Sermon 1/26/14 Christ Church, Bradenton, FL

Redskins Cowboys FootballEpiphany 3A 1-26-14 Christ Church, Bradenton FL

Isaiah 9:1-4; Psalm 27:1, 5-13; 1 Corinthians 1:10-18; Matthew 4:12-23

Next Sunday, we will celebrate yet another huge holiday, a feast day of sorts in American culture, a day some folks wear the colors of their favorite sports community.  It is a day to indulge in festive foods: nachos, hot wings, potato chips, and Lord only knows what else.  Next Sunday, is Super Bowl XLVIII and the Seattle Seahawks will battle the Denver Broncos for the National Title.   Football fans, we will indulge in the great winter sport, but we will do so without once picking up a ball, putting on a uniform, or stepping even one foot out on a field.

In my childhood home, Sunday afternoons (after church and Sunday dinner of course) were spent watching football.  My Dad was a die-hard Dallas Cowboys fan, and I loved the Washington Redskins.   One Christmas, I asked for a one of those Sears catalog NFL Uniforms with shoulder pads and official helmet.  My crimson and gold Washington helmet hung on my bedpost throughout most of my childhood.  I was a fan for sure.

One Christmas I even asked for one of the vibrating metal football fields where you set up all the little plastic players, turned on the switch and they all moved across the field.  This game was a football fan’s obsession long before Madden Football was available on X Box.    At one point, I owned all the players of the NFC East division, and I spent hours playing an old fashioned version of fantasy football.

As much as I loved the game, as much as dreamed of catching the winning touchdown, I never once stepped out on the field myself.  Not once did I put on the helmet and pads and practice with a team.  Not once did I in the heat of the game toss the ball, block a tackle, nor experience the glory of getting on the field.  I was merely fan, a sideline “wanna be.” As the urban dictionary describes it, I was “one who copies or imitates all or most of the aspects dealing with their idol. They may wish to have certain clothing, skills, vocabulary, etc., of their idols instead of their own. Most likely a wannabe is lacking in self-confidence and is looking for guidance.”2 I can only imagine what kind of player I could have been, had I followed a caring coach, a loving mentor, or given a chance by a risk-taking scout.  What kind of player might I have been if there had been someone to help me get past my fears, to have shown me how easy it was to try, and to have helped me get out on the field and play the game that I so loved.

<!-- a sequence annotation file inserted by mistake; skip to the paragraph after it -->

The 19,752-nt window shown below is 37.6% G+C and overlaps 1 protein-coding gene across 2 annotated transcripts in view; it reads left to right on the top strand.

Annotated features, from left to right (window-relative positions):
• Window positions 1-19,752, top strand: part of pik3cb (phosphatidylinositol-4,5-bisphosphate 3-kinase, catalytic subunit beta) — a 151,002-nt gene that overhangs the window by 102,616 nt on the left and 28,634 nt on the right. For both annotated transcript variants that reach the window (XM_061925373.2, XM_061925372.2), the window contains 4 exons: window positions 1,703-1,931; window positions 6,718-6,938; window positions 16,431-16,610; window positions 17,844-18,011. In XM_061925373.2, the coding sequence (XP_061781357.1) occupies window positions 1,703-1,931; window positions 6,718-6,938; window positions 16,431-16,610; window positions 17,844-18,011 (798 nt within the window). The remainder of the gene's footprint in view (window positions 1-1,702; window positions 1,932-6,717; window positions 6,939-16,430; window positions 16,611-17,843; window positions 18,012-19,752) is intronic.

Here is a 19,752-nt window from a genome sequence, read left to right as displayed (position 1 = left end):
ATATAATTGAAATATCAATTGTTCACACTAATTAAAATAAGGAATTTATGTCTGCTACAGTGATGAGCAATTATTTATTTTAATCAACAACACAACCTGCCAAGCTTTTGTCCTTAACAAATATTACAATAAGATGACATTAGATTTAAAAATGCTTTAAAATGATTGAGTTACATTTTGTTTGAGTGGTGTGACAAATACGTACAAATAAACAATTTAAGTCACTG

Many years ago, a great scout of sorts, a young rabbi was out looking for prospects to join his first string team.  The mission on which, he was about to engage, required a special team of players.  He did not go out to the best colleges (synagogues) and pick the first round draft choices, nor did he visit the great centers of power/government and choose the social elite. No, he went down to the shore, down to where he could find the working class folk of the time, and sought out just regular folks, and then, he invited them to hang out with him, and to watch how he played the game. “And he said to them, ‘Follow me, and I will make you fish for people.’ Immediately they left their nets and followed him.”  (Matthew 4:12-23 NRSV)

What always intrigues me about this story in Matthew’s gospel in which Jesus calls the disciples, is that these guys who were obviously working in the family business and possibly doing it well, just dropped what they were doing, left it all behind, and followed this rabbi guy.  Talk about being risk-takers.  Can you imagine what it was about Jesus in that brief encounter that was so compelling, so persuasive, and so undeniably attractive?

I wonder if it had something to do with the fact that for these overlooked fishermen, someone finally believed in them, saw something promising in them and thus, invited them to get out on the field of mission.  I wonder if it was because someone finally asked them to risk failure, to dream about what might be possible, challenged them to face their fears, and invited them to follow the one, who calls each one of us to a new way of life. Maybe they dropped what they were doing and followed, because Jesus confidently declared, “You can do this!”

See the great thing about discipleship, which we get wrong so often, is following Jesus is not about being perfect, doing it right, or avoiding failure. The reality about life in Christ is that we just do not get it right a lot of the time. Folks, Jesus followers drop the ball, miss the tackle, step out of bounds, and sometimes fail to show up for practice.  Even so, the fundamental requirement to be a student, apprentice, disciple of Jesus, is to take the risk and just try.  We really do not have to worry about getting it right, we begin by leaving behind the “wanna be” mentality and get out on the field and take the leap to follow Jesus, not simply on Sundays, but every day of the week.